March 26, 2008

LEGACY OF THE 1ST CONGRESS

Guest opinion submitted by Idaho Senator Mike Crapo

Hidden among the granite and steel canyons of the Wall Street financial district of Lower Manhattan in New York City sits a building invisible from more than a few blocks away in any direction. Comparatively diminutive in appearance, its granite columns and ornate architecture call to mind a different age-memories of the birth of our nation. In fact, this building, known as Federal Hall, housed the 1st Congress of the United States of America from March 4, 1789, to March 3, 1791. Nearly 220 years ago on April 30, that body inaugurated George Washington as our first President.

History circles back sometimes, and in interesting ways. Federal Hall sits at the proverbial ground floor of the financial headquarters of the United States. This distinguished old grandfather has witnessed a manifestation of his ideals of individual liberty and human freedom in the robust financial markets that the U.S. is known for today-markets that create opportunity for financial independence and prosperity. It was during the 1st Congress that our Founders enacted historic financial legislation by creating the first national bank.

The financial foundation of the federal government was just one of many issues requiring urgent attention over the course of those two years. Trade and consumption taxes were as contentious and critical then as today: the 1st Congress set the first tariff in the interest of American commodities. And, in its final days, the 1st Congress passed an excise tax that would spawn the famous Whiskey Rebellion three years later.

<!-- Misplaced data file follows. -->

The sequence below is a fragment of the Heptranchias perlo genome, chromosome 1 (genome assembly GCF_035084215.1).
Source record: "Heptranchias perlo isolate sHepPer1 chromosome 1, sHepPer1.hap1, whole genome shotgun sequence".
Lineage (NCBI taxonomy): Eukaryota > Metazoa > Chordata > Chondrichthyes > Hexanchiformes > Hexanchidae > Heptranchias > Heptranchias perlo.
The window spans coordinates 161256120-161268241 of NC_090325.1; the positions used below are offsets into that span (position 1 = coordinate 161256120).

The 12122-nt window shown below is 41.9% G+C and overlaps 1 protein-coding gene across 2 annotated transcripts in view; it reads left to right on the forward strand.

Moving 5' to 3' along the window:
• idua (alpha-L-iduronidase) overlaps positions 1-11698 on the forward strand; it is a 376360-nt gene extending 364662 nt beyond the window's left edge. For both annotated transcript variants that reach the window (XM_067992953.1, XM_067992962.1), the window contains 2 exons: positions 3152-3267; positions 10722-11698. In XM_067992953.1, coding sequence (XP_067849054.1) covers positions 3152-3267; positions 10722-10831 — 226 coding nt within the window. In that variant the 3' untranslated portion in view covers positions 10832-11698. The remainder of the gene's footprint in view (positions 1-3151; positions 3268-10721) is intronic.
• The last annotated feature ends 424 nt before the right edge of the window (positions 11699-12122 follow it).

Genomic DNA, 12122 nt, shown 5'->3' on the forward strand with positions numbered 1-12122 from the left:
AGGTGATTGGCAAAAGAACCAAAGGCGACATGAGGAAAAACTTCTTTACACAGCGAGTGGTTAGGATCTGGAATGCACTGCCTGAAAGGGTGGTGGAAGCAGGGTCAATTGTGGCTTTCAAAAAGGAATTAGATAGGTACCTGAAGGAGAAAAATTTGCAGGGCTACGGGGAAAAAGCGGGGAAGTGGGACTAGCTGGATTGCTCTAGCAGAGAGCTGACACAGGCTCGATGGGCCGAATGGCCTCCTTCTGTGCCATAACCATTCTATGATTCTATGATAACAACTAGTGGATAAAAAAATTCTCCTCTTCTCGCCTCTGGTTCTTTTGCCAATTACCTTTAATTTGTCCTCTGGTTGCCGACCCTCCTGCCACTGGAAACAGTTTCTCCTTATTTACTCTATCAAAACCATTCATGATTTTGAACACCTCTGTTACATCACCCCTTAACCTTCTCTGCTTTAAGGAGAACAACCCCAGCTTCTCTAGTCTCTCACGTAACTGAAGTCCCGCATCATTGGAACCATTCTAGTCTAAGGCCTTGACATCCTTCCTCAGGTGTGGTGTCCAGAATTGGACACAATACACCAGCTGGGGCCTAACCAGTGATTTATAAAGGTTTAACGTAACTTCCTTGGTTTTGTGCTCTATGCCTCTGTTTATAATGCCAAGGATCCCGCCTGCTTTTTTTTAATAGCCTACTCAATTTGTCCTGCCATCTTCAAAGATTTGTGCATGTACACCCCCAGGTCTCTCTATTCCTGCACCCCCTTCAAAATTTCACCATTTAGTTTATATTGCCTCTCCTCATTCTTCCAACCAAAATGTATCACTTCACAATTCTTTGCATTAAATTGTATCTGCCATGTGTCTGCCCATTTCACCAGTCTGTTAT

Our 1st Congress created a census, established the entire federal judiciary, created a government for the western territories south of the Ohio River (the United States stretched to the eastern banks of the Mississippi River at that time) and created the Departments of Foreign Affairs (State), War (Defense) and Treasury. Those first Congressmen and Senators set the first permanent seat of the United States government in Washington, D.C, a move that would not occur until 1800. Most importantly, the 1st Congress set in place framework to protect our liberties and our individual freedoms-the Bill of Rights was enacted during the first Session of the 1st Congress. By comparison, the 1st Congress was far more productive than many later Sessions, the scene of passionate and lively debate over the future of the fledgling nation.

While Congress achieved many historic milestones, setting us firmly on the path to becoming a great nation, some things have definitely changed for the better. Federal Hall had no visitors' gallery-sessions were closed to the public. Now, as you know, there are galleries in both the House and the Senate chambers from which visitors can observe the business conducted every day that the Houses are in session. And today, we have something that our Founders could never have imagined: C-Span operates what amounts to a virtual gallery-we can watch proceedings on our television or computer. This affords an arguably better view than from the Chambers' galleries and, in most cases, much easier than getting to Washington, D.C., through the Capitol security and even maneuvering the steep, narrow aisles of the galleries themselves.

While admittedly not as exciting as sports or a blockbuster movie, I encourage you to tune into C-Span periodically while Congress is in Session. Unlike the days of Federal Hall, we have technology and an openness to the legislative process that better equips participatory democracy. The media is a good information source for many things, but when it comes to politics and the inevitable commentary that comes with political coverage in the media, first-hand observations are the best way to learn about the issues before Congress.

In some ways, we've come a long way from those historic days in Lower Manhattan; in others, only the faces and the locations have changed. Appreciating and preserving America involves embracing the new while adhering to the history-altering ideals richly envisioned two centuries ago.

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